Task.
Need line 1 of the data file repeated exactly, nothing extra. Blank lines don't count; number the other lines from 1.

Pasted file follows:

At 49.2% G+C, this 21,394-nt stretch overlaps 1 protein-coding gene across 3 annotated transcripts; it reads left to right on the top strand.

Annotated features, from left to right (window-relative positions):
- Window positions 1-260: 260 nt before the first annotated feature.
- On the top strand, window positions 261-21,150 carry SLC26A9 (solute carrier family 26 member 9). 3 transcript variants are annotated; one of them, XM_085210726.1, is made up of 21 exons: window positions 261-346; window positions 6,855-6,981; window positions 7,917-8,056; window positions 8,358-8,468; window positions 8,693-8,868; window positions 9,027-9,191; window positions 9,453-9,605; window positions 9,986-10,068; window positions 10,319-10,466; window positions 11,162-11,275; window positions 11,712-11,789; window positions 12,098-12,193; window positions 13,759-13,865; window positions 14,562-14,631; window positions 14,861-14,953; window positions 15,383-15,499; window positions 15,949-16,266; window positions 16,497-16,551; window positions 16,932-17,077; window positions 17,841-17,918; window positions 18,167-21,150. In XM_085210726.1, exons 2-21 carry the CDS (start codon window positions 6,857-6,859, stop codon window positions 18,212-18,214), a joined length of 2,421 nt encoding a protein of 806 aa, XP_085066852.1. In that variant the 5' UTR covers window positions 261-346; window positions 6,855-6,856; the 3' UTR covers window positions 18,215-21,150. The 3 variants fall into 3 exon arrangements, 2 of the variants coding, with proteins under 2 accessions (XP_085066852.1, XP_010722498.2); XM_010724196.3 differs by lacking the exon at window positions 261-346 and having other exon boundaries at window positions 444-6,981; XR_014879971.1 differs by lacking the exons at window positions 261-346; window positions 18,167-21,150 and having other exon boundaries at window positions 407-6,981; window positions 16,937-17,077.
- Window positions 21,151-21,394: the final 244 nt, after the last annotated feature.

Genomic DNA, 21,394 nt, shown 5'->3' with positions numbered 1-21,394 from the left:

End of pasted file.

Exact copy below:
At 49.2% G+C, this 21,394-nt stretch overlaps 1 protein-coding gene across 3 annotated transcripts; it reads left to right on the top strand.